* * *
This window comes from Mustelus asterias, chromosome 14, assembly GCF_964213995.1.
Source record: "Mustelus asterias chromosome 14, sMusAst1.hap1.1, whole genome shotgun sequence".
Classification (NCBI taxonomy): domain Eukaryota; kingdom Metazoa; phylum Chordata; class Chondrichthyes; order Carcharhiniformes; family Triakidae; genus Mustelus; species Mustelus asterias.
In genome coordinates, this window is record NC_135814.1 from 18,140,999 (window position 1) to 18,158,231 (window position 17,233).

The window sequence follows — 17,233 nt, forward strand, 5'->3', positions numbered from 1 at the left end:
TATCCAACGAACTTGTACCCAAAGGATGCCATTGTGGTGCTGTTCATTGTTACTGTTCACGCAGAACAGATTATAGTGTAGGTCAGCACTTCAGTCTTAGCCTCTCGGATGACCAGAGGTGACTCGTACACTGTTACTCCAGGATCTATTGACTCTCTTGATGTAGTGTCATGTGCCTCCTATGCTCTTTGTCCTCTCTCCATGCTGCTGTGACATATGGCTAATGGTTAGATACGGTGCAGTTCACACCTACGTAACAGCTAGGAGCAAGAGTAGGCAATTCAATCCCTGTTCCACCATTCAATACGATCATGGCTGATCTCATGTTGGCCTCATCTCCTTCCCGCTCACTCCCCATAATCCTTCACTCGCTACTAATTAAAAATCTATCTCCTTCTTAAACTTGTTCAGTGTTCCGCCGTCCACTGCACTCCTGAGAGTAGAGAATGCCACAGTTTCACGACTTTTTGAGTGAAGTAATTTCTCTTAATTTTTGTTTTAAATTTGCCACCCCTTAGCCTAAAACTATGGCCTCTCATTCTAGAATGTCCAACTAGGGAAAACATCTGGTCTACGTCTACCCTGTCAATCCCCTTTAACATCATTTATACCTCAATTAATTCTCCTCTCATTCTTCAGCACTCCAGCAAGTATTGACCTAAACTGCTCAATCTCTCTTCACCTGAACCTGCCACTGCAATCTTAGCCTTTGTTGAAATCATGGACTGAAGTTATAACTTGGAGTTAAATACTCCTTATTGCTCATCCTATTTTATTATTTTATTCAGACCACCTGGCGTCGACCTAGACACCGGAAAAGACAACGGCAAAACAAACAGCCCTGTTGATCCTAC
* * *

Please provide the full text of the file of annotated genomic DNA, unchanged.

This window comes from Mustelus asterias, chromosome 14, assembly GCF_964213995.1.
Source record: "Mustelus asterias chromosome 14, sMusAst1.hap1.1, whole genome shotgun sequence".
Classification (NCBI taxonomy): domain Eukaryota; kingdom Metazoa; phylum Chordata; class Chondrichthyes; order Carcharhiniformes; family Triakidae; genus Mustelus; species Mustelus asterias.
In genome coordinates, this window is record NC_135814.1 from 18,140,999 (window position 1) to 18,158,231 (window position 17,233).

The window sequence follows — 17,233 nt, forward strand, 5'->3', positions numbered from 1 at the left end:
TATCCAACGAACTTGTACCCAAAGGATGCCATTGTGGTGCTGTTCATTGTTACTGTTCACGCAGAACAGATTATAGTGTAGGTCAGCACTTCAGTCTTAGCCTCTCGGATGACCAGAGGTGACTCGTACACTGTTACTCCAGGATCTATTGACTCTCTTGATGTAGTGTCATGTGCCTCCTATGCTCTTTGTCCTCTCTCCATGCTGCTGTGACATATGGCTAATGGTTAGATACGGTGCAGTTCACACCTACGTAACAGCTAGGAGCAAGAGTAGGCAATTCAATCCCTGTTCCACCATTCAATACGATCATGGCTGATCTCATGTTGGCCTCATCTCCTTCCCGCTCACTCCCCATAATCCTTCACTCGCTACTAATTAAAAATCTATCTCCTTCTTAAACTTGTTCAGTGTTCCGCCGTCCACTGCACTCCTGAGAGTAGAGAATGCCACAGTTTCACGACTTTTTGAGTGAAGTAATTTCTCTTAATTTTTGTTTTAAATTTGCCACCCCTTAGCCTAAAACTATGGCCTCTCATTCTAGAATGTCCAACTAGGGAAAACATCTGGTCTACGTCTACCCTGTCAATCCCCTTTAACATCATTTATACCTCAATTAATTCTCCTCTCATTCTTCAGCACTCCAGCAAGTATTGACCTAAACTGCTCAATCTCTCTTCACCTGAACCTGCCACTGCAATCTTAGCCTTTGTTGAAATCATGGACTGAAGTTATAACTTGGAGTTAAATACTCCTTATTGCTCATCCTATTTTATTATTTTATTCAGACCACCTGGCGTCGACCTAGACACCGGAAAAGACAACGGCAAAACAAACAGCCCTGTTGATCCTAC